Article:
Pickling Saga: How to Make that Perfect Pickle & Health Benefits

4 min read
Pickling Saga: How to Make that Perfect Pickle & Health Benefits

Rice, khichdi, roti and paratha have a common friend that enjoys a special place in Indian homes. Yes, a pickle! It enhances the taste of any meal in every season.

Pickling, a process that must have started for preserving certain foods to enjoy later, has become a culinary delight. Our forefathers preserved food more for health and scarcity reasons than for taste. A few years back, seasons dictated our diet. Today, most fruits and vegetables are available all year-round. Of course, the lack of taste hardly matters as human greed plays a huge role in our dietary habits. This practice of growing food in an artificial environment has snatched away the charm of waiting for seasonal delicacies.

Pickling, an art of preserving food is practiced all over the world. India has a great diversity of food and you are really spoiled for choice when it comes to pickles. Apart from the popular mango, chilly, and lemon pickles, there are dozens of pickles made in Indian homes. Winter is a great time to pickle a variety of vegetables and fruits.

Pickling is a great way to include fermented food, a probiotic, in the diet. When veggies are fermented naturally, it helps the lactobacilli present on the surface of the veggies to multiply and create lactic acid which pickles and preserves the vegetables and promotes health. Pickles transform plain everyday food into a delight by enhancing the flavour. Remember having a mixed vegetable pickle with aloo ka paratha or a lemon pickle with dal and rice or khichadi?

Well, known nutritionist, Rujuta Diwekar is all for homemade pickles. She shares on her Instagram, that our grandmas pickled available vegetables and fruits to enhance the nutritional value while ensuring that the seasonal produce is not wasted.


Ayurveda and Pickles

Ayurveda Wellness Expert, Avanti Kumar Singh suggests Ayurvedic ‘pickles’ as digestives to help kindle the digestive fire, or Agni, of the body. She explains to her patients and students that pickles are ‘fire-starters’ that can help improve and support digestion.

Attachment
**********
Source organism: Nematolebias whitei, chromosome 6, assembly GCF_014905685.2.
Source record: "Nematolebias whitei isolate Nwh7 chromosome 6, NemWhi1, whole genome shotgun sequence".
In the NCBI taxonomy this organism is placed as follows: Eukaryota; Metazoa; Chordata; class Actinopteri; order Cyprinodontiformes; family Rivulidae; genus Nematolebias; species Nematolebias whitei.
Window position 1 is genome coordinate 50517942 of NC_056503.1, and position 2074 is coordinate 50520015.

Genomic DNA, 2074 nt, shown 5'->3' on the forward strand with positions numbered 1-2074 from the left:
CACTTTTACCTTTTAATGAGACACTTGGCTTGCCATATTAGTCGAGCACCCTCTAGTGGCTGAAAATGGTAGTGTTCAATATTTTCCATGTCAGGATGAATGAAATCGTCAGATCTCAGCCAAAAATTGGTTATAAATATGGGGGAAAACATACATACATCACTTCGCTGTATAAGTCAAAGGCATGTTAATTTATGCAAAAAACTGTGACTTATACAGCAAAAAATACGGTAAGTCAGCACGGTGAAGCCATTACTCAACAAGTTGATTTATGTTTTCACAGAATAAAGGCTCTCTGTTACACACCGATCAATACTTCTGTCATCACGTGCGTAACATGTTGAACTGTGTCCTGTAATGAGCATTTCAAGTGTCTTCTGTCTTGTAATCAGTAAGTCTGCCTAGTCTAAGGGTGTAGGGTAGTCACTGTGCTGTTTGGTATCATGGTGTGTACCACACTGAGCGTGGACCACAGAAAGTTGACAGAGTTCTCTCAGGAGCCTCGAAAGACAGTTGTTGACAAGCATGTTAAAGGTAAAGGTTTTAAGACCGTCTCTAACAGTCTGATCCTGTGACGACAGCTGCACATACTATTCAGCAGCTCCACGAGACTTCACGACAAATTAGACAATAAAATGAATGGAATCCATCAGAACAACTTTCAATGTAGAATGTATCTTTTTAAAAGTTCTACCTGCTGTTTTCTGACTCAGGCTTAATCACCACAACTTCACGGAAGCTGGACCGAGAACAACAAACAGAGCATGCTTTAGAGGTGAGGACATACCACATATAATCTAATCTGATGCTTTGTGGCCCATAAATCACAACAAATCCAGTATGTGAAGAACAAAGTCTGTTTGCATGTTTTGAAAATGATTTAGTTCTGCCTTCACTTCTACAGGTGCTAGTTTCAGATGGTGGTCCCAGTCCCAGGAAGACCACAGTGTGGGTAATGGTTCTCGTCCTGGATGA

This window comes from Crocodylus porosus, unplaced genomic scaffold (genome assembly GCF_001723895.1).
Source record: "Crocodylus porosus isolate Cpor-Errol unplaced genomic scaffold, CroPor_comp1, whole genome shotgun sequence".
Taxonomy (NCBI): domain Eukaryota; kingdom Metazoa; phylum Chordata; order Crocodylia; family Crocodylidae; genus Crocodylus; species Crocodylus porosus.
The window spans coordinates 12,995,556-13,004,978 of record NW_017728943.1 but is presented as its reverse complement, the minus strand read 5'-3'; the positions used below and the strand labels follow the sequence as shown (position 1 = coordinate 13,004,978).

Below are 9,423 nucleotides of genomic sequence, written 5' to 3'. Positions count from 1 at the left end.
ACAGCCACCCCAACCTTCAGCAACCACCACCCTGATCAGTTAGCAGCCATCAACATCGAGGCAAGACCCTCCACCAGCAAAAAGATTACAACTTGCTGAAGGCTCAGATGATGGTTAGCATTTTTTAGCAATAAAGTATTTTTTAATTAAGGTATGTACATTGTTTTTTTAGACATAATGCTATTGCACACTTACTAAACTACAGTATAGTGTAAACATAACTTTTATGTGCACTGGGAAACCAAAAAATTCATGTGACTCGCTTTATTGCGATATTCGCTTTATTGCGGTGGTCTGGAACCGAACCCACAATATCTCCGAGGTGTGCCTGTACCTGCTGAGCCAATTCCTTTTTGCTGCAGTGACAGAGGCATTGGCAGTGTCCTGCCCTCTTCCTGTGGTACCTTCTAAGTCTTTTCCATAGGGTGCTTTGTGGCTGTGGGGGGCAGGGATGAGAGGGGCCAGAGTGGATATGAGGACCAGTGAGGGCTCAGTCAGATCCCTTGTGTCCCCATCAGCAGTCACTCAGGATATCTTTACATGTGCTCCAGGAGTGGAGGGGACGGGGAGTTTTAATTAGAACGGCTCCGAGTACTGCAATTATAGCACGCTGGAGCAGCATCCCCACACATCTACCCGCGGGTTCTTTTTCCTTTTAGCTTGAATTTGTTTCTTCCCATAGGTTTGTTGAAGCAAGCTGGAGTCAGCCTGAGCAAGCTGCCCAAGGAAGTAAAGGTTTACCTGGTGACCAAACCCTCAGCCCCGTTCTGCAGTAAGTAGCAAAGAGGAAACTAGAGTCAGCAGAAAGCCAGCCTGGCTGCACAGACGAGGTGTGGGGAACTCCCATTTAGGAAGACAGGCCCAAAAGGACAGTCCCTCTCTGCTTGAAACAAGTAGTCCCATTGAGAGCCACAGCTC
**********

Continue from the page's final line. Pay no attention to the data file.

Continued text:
Ayurveda suggests, incorporating as many of the six tastes (sweet, salty, sour, bitter, pungent, and astringent) as possible in every meal to create balance and satisfaction. Pickles are often used to complete the six tastes of Ayurveda in a given meal, she explains. Different combinations of vegetables/fruits, spices, acid, and oil can be used to create various flavour profiles depending on the seasonal availability of the produce.

Ginger Pickle

Avanti shares a recipe for a ginger pickle that is digestive. Mix ½ inch thick slices of ginger with lime juice and salt and store in a glass jar in the fridge. 1-2 small slices should be eaten 15-20 minutes before lunch and dinner.

Traditional Mix Vegetable Pickle Recipe

You can make instant pickles with carrots, radish, green peas, cauliflower, amla, ginger. These pickles do not need to be matured and can be relished as soon as they are made. Here is an easy mix vegetable pickle recipe.

Mixed pickle
(Photo: iStock)


  • ½ cup each of cauliflower, carrots, radish washed, dried, and cut into small pieces

  • ½ cup of fresh peas washed and dried

  • ½ tsp chilly powder

  • ½ tsp turmeric powder

  • 2tsp mustard seeds. Powder half of these seeds

  • 1tsp fenugreek seeds

  • ¼ tsp of asafoetida powder

  • 1tbsp oil

  • Juice of 1 lemon

  • Salt to taste



  • Mix all the vegetable pieces and peas.

  • Add chilly, turmeric powder, and salt.

  • Add 1 tsp of water to the mustard powder and whisk. Add it to the mixture.

  • Heat the oil, add asafoetida, and mustard seeds. Let it crackle.

  • Add fenugreek seeds.

  • Let them cook for 2 minutes and add the seasoning to the vegetable mixture.

  • Add lemon juice and enjoy.

  • It remains good for 3- 4 days in winters. Do store in the fridge.

Benefits of Pickles

Pickles can be either fermented or unfermented. Though fermented pickles have more health benefits even the unfermented ones are rich in certain vitamins and antioxidants. Pickles boost immunity, aid digestion, are good for the gut, and are low in calories but high in sodium. Pickles are eaten traditionally in bits and pieces and not by ladles. The quantity of consumption of any food is also based on traditional food wisdom. If we follow these rules, pickles can be beneficial.

Points to Remember

Pickling is not difficult, but you need to follow the given procedure to get good results. Here are some tips.

  1. Select fresh vegetables and fruits

  2. Wash and dry thoroughly

  3. Roast spices on low heat to remove moisture

  4. Use clean utensils and tools

  5. Store pickles in clean and dry glass jars

  6. Use a clean dry spoon to serve a pickle

  7. Follow the recipe for boiling, fermenting, and sunning

  8. Store the pickles as suggested (in the fridge or room temperature)

Try making pickles at home to ensure fresh, unadulterated, and chemical-free condiment. Pick up an easy recipe and make a small batch. Once you get the knack, you can pickle any vegetable or fruit. A fresh pickle adds a delicious temptation to every meal that is hard to resist by anyone, young or old.

Nupur Roopa is a freelance writer and a life coach for mothers. She writes articles on environment, food, history, parenting, and travel.)

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